Mode Mapping for User Experience and Industrial Design

Stuart Karten Design ( is an industrial design consultancy that creates products using a user-centric approach. 

Karten outlines a specific process, “mode mapping,” that visually represents observational and ethnographic data. The mode mapping process typically involves the following key steps:

  1. Do the research, then determining personas for the research subjects and a common set of appropriate “modes.” For example, the modes for a person’s average day might include: family, friends, work, play, rest, transit, etc.
  2. Determine more specific modes for specific inquiries. Peoples’ relationships with their cars might generate modes like: chauffer, errand, commute, maintain, etc.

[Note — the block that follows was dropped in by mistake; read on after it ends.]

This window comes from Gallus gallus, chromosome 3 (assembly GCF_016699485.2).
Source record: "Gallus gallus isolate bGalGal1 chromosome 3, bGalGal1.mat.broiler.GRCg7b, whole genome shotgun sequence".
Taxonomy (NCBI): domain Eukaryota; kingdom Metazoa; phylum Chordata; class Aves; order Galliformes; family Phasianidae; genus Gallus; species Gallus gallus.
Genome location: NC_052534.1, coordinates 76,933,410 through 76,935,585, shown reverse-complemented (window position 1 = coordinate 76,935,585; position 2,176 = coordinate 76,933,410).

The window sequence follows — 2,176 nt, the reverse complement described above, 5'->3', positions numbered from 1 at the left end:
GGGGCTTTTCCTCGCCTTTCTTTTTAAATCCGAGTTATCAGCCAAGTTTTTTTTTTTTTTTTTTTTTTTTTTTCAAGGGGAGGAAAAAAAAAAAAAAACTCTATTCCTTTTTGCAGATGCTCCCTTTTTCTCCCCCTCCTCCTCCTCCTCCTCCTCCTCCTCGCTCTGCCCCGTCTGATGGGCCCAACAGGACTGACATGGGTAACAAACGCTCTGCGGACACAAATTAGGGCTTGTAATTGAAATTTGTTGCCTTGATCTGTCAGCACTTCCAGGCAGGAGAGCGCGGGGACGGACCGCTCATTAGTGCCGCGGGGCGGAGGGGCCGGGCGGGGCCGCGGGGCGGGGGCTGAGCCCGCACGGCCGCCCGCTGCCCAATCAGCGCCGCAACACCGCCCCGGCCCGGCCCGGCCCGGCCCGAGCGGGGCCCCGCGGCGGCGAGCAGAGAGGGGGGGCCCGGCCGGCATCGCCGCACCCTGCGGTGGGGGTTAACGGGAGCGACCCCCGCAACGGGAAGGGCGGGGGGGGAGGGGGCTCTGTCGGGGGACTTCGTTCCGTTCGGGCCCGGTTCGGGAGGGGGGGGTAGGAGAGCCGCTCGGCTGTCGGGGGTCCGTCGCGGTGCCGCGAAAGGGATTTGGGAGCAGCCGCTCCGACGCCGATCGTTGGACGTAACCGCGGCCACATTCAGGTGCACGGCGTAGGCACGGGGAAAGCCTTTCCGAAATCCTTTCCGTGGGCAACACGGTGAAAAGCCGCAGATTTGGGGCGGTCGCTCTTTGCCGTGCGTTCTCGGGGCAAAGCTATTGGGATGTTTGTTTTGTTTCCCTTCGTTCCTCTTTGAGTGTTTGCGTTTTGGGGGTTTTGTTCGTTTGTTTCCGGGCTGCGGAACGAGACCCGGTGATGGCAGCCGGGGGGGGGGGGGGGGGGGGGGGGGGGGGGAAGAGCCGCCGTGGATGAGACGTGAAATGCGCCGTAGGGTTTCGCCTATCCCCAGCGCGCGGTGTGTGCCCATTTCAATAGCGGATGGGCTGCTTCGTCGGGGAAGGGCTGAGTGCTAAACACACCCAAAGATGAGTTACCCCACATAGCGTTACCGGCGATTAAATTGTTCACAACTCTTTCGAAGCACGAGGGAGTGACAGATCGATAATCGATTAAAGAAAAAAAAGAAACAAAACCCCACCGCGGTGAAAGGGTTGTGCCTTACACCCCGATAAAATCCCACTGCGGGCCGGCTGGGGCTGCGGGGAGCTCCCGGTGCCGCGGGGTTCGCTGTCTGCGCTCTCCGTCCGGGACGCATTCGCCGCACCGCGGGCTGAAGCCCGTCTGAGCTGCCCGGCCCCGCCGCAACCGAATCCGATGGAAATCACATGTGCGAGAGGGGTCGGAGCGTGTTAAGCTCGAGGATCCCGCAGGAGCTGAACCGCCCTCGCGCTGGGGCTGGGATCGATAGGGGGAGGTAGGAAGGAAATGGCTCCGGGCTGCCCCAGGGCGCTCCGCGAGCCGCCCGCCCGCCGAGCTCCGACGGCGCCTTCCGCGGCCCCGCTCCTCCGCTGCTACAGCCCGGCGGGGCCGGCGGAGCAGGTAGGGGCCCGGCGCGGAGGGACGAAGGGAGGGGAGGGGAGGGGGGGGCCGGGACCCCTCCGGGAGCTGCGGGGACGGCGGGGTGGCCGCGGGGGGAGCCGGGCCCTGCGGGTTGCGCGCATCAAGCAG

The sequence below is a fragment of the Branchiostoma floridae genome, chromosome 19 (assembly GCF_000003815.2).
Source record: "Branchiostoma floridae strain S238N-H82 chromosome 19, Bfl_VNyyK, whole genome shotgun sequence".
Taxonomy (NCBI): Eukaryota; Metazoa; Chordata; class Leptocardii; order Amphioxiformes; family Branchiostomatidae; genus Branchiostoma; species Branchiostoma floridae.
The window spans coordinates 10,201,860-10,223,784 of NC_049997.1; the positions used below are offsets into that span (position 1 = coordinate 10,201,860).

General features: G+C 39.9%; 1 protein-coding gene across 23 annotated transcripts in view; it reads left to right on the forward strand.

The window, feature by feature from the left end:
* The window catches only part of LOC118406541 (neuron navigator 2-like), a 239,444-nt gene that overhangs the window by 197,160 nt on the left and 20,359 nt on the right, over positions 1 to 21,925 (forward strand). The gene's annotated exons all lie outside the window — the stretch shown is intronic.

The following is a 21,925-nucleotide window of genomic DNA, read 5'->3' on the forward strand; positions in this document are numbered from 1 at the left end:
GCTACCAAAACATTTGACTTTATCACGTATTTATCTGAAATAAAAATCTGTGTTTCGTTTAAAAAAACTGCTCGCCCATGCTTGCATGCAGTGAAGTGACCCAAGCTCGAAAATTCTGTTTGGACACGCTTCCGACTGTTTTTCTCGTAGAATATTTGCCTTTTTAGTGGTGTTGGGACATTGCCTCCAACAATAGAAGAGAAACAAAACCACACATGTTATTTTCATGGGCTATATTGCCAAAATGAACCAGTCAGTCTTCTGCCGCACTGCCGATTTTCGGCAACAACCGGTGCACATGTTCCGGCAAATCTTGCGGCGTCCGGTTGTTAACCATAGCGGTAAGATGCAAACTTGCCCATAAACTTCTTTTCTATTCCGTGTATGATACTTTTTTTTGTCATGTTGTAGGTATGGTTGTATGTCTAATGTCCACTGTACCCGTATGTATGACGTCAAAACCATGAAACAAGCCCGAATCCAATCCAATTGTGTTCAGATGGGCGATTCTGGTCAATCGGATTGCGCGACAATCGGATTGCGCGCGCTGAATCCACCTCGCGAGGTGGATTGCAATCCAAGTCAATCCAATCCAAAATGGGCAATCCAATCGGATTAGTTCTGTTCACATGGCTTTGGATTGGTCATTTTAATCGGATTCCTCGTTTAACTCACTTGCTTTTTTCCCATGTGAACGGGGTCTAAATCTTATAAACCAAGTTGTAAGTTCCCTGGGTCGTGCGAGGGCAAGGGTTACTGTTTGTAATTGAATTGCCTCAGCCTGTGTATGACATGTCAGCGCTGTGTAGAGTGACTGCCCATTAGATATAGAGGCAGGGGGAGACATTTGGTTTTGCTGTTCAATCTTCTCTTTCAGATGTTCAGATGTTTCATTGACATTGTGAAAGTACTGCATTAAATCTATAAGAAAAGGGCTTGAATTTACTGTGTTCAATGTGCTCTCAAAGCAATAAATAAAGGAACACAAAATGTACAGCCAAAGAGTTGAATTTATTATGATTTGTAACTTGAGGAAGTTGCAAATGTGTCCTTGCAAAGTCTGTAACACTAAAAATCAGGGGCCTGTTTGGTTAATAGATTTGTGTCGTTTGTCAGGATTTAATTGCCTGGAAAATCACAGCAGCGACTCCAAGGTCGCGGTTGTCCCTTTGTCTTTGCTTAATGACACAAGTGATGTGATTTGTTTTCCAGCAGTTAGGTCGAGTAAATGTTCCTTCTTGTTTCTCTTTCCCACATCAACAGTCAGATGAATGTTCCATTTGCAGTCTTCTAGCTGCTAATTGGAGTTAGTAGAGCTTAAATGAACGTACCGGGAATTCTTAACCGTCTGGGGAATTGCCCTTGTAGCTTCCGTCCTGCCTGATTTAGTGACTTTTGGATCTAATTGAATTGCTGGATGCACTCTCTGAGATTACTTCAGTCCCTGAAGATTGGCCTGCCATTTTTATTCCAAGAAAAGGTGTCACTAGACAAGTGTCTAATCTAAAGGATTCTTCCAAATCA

3. Create sub-modes for the personas that tie into a primary person’s mode. A “parent” may link to a “child” or a “patient” may be linked to a “caregiver”.
  4. Map the modes against appropriate axes, such as “State of Mind” and “Time” or “Active / Passive” and “Time.”
  5. Add pressure points, or the fixed demands on individuals, features that do not change (e.g., soccer practice schedule).
  6. Mark decision points — points where subject has choices.
  7. Look for patterns across multiple subjects and label them with descriptive terms (e.g., “mad rush”)
  8. Look for ways to improve transitions and decisions within the key patterns.


  1. Actually a very simple way of describing how how to build the model. Of course, “the devil is in the detail” where there are a lot of priorities to balance. Did you see this yet?
    Very very good thought leadership stuff from Tungle.

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